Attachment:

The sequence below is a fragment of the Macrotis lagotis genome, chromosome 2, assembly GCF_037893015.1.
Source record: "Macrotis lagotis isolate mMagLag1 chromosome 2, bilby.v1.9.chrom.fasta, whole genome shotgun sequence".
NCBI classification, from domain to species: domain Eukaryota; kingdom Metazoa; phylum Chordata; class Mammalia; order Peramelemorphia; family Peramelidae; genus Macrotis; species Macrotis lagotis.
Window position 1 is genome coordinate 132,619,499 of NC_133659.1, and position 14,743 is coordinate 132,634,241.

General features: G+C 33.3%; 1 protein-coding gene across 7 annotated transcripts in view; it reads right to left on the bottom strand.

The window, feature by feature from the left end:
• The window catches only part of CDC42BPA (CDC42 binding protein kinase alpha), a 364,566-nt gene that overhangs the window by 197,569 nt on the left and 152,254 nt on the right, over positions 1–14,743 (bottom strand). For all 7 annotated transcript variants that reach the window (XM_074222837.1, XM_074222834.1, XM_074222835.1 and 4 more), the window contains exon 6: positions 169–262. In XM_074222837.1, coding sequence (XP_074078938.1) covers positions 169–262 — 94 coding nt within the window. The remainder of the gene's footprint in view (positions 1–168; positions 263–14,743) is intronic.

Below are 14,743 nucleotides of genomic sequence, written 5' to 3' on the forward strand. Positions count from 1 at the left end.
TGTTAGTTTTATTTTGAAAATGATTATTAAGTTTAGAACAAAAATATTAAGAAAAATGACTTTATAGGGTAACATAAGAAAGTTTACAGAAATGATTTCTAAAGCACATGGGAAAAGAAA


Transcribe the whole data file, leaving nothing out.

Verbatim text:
The sequence below is a fragment of the Macrotis lagotis genome, chromosome 2, assembly GCF_037893015.1.
Source record: "Macrotis lagotis isolate mMagLag1 chromosome 2, bilby.v1.9.chrom.fasta, whole genome shotgun sequence".
NCBI classification, from domain to species: domain Eukaryota; kingdom Metazoa; phylum Chordata; class Mammalia; order Peramelemorphia; family Peramelidae; genus Macrotis; species Macrotis lagotis.
Window position 1 is genome coordinate 132,619,499 of NC_133659.1, and position 14,743 is coordinate 132,634,241.

General features: G+C 33.3%; 1 protein-coding gene across 7 annotated transcripts in view; it reads right to left on the bottom strand.

The window, feature by feature from the left end:
• The window catches only part of CDC42BPA (CDC42 binding protein kinase alpha), a 364,566-nt gene that overhangs the window by 197,569 nt on the left and 152,254 nt on the right, over positions 1–14,743 (bottom strand). For all 7 annotated transcript variants that reach the window (XM_074222837.1, XM_074222834.1, XM_074222835.1 and 4 more), the window contains exon 6: positions 169–262. In XM_074222837.1, coding sequence (XP_074078938.1) covers positions 169–262 — 94 coding nt within the window. The remainder of the gene's footprint in view (positions 1–168; positions 263–14,743) is intronic.

Below are 14,743 nucleotides of genomic sequence, written 5' to 3' on the forward strand. Positions count from 1 at the left end.
TGTTAGTTTTATTTTGAAAATGATTATTAAGTTTAGAACAAAAATATTAAGAAAAATGACTTTATAGGGTAACATAAGAAAGTTTACAGAAATGATTTCTAAAGCACATGGGAAAAGAAA